I'm still not sure how it happened, but back in 2012 I started covering San Diego Comic Con for Big Picture Big Sound. For four glorious years I trekked (no pun intended) to the west coast each July to spend a week with my people: the nerds, the geeks, the pop culture fanatics. This year, the con came to me. Well, sort of; I had the opportunity to attend Awesome Con, Washington DC's own comic convention, and instead of booking a cross-country flight I just needed to hop on the local Metro.
You know how it is when you're at the amusement park and you're excited to hit the monster roller coaster but the line's way too long or maybe the mega-coaster's closed for maintenance so you decide to check out the medium coaster instead? You're not expecting much, maybe a couple of unpredictable turns and a half-hearted shout or two.
There are many unsettling occurrences in the darkly disturbing new film "It Comes At Night." This tale of an isolated family fighting for survival in the midst of a horrifying albeit unspecified infestation incorporates ghastly closeups of the infected, sudden standoffs with aggressive attackers, and long, tense passages when characters creep along dark hallways terrified of what's waiting behind the next door.
Muck Rack makes it simple to find people, tweets, or articles that mention any name, keyword, company, hashtag etc. We've compiled this guide to help you make the most of your search.
Selecting a term
Start searching tweets, articles from media outlets, articles mentioned in tweets, journalists'
names, titles and bios with some suggested searches:
Companies or Topics (e.g. iPhone, Microsoft)
Phrases (e.g. "cloud computing") — use quotes to keep the terms together
Twitter handles (e.g. @username) — returns those who have mentioned or replied to
Names (e.g. "David Pogue")
Hashtags (e.g. #sxsw, #london2012)
Bio details (e.g. vegan, Olympics, father)
Muck Rack's Advanced Search allows for many boolean operators.
Find results that mention multiple specified terms, use AND or
+. For example, ensure each result contains both Elon Musk and Mark Zuckerberg by
searching Obama AND Romney or Obama + Romney.
Use the operators OR or , to broaden your search when you'd like either of
multiple terms to appear in results. (This is the default behavior of our search when no operators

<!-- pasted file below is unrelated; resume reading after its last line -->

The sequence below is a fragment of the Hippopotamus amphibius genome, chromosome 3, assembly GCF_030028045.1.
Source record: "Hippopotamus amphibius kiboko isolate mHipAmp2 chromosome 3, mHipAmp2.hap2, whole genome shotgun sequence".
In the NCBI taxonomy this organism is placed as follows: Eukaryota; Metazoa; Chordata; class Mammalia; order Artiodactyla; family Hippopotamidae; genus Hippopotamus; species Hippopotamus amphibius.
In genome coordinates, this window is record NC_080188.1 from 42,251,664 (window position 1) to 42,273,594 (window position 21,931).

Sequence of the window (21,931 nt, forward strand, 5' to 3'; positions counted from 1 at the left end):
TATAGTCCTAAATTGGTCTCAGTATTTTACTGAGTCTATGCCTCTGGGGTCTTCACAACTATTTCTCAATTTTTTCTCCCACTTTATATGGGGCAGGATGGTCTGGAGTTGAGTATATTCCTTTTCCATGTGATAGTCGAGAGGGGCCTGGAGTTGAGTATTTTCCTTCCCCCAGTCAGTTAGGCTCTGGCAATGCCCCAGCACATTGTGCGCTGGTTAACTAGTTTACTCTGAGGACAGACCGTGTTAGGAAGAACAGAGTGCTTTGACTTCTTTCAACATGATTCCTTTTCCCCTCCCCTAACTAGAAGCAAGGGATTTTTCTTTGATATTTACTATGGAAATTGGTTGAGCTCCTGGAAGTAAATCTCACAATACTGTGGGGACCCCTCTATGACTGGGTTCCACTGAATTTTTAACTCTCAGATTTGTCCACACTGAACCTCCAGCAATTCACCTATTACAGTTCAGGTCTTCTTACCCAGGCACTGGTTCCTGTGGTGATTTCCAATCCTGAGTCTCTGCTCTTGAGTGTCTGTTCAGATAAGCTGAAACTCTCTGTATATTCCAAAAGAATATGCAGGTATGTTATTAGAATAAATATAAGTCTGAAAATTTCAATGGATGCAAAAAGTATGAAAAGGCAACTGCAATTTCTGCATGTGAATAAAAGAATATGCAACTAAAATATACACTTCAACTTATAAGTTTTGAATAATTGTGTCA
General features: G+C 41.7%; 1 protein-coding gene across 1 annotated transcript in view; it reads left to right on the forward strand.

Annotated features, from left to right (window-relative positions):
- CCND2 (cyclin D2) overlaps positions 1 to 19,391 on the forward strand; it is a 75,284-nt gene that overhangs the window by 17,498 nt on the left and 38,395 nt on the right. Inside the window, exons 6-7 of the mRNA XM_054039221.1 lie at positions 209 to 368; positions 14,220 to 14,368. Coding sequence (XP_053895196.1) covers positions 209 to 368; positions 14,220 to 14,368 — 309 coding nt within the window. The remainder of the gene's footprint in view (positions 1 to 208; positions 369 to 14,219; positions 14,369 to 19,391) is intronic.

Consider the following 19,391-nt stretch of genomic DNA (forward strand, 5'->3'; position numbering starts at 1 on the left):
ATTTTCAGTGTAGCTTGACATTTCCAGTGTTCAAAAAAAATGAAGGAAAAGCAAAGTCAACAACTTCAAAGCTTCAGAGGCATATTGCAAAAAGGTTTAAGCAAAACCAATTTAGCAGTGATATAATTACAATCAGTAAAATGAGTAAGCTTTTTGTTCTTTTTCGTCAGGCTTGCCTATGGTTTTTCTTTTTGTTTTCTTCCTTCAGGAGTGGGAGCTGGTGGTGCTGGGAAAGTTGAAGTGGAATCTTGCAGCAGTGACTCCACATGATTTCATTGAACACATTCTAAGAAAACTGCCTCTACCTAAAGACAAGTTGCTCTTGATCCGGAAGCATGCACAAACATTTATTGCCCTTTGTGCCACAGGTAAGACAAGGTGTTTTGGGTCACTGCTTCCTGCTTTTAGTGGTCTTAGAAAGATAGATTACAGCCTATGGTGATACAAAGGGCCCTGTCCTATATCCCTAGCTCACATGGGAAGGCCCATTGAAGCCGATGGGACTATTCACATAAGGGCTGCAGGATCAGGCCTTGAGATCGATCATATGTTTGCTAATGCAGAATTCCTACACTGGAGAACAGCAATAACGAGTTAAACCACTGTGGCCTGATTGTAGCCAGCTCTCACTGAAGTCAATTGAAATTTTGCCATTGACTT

are used.) For example, search for democrat OR republican to find results that refer to
Democrats and/or Republicans.
Use NOT or - to subtract results from your search. For
example, searching Disney will yield results about the Walt Disney Company as well as Walt Disney
World Resort. To exclude mentions of Disney World, search for Disney -World or Disney
When using one of these operators with a phrase, enclose it in quotation marks. For example, you can
find results about smartphones excluding Apple's iPhone 4S by searching smartphone -"iPhone
Exact case matching or punctuation
If you're searching for a brand name or keyword that relies on specific punctuation marks or capitalization, you can
find results that match your exact query by adding matchcase: before the keyword you're searching for, like matchcase:E*TRADE .
Use parentheses to separate multiple
boolean phrases. For example, to find journalists talking about having fun in Disney World or
Disneyland, search for ("disney world" OR disneyland) AND fun.
An asterisk can be used to search for any variation of a root word truncated by the asterisk. For example, searching for admin* will return results for administrator, administration, administer, administered, etc.
A near operator is an AND operator where you can control the distance between the words. You can vary the distance the near operation uses by adding a forward slash and number (between 0-99) such as strawberries NEAR/10 "whipped cream", which means the strawberries must exist within 10 words of "whipped cream".